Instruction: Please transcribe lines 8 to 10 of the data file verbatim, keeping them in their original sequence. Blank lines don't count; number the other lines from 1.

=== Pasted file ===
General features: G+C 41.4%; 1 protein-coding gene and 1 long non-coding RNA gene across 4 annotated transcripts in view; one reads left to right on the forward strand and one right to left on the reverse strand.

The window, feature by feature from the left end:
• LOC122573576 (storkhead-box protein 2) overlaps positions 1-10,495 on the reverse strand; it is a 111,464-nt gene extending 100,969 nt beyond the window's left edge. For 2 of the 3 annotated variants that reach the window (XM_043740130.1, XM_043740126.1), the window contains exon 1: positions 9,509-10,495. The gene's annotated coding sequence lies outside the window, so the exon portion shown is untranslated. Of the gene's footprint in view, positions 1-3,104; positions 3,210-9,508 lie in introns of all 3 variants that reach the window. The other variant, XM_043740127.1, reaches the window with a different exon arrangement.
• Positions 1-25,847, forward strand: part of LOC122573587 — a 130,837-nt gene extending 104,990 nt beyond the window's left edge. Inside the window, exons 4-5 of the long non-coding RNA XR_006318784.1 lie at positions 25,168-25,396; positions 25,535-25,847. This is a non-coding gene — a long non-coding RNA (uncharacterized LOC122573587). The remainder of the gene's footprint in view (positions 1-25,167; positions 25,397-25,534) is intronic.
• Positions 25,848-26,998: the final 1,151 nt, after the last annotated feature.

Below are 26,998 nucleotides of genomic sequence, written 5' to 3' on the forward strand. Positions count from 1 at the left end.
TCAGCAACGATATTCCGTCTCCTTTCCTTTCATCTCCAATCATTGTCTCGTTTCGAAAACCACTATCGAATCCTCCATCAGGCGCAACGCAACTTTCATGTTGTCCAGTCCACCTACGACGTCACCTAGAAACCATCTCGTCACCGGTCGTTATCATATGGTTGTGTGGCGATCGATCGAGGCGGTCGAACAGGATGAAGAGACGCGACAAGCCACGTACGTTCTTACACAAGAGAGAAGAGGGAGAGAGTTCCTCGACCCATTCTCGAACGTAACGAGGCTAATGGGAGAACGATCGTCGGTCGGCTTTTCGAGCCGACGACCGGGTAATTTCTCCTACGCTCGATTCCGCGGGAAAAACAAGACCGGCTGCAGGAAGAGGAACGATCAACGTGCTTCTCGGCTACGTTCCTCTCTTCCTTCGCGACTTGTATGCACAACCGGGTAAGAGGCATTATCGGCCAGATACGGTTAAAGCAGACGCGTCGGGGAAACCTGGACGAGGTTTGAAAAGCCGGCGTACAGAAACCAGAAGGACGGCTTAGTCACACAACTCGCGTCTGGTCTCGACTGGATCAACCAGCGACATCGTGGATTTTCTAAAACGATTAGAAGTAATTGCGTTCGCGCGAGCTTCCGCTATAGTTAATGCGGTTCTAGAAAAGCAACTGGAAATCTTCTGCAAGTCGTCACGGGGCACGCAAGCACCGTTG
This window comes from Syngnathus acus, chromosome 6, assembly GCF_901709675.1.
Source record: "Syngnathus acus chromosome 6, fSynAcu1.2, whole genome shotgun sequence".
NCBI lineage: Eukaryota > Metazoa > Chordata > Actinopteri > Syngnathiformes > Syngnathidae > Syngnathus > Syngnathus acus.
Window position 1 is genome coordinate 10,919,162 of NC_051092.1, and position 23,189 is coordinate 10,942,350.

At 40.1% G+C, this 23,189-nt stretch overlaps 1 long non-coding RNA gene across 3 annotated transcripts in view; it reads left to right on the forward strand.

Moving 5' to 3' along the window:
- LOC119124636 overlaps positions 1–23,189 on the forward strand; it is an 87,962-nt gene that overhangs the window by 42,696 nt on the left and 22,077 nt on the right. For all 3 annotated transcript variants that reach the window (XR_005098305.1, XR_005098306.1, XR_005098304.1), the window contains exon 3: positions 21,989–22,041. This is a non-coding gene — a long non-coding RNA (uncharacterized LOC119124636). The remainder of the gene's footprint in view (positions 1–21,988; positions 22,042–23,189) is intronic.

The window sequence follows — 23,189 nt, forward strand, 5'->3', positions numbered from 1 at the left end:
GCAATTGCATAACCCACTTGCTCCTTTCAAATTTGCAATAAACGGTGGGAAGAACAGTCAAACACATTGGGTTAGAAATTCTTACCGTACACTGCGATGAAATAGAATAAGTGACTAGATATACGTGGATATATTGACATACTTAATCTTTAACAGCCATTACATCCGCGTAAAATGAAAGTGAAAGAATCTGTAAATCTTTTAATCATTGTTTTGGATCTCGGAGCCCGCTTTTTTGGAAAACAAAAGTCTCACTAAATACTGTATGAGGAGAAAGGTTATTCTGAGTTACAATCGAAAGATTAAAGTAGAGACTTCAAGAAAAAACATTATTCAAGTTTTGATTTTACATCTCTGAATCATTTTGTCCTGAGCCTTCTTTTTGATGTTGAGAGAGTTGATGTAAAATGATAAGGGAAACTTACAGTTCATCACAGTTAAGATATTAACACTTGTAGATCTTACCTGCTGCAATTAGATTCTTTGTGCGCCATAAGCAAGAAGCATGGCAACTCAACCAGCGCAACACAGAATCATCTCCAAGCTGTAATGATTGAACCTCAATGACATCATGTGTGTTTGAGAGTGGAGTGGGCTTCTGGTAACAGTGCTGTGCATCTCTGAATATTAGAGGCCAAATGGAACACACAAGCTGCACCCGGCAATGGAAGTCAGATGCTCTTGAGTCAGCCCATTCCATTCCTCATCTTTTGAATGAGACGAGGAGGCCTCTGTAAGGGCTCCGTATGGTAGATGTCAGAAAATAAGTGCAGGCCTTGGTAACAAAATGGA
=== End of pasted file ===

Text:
This window comes from Syngnathus acus, chromosome 6, assembly GCF_901709675.1.
Source record: "Syngnathus acus chromosome 6, fSynAcu1.2, whole genome shotgun sequence".
NCBI lineage: Eukaryota > Metazoa > Chordata > Actinopteri > Syngnathiformes > Syngnathidae > Syngnathus > Syngnathus acus.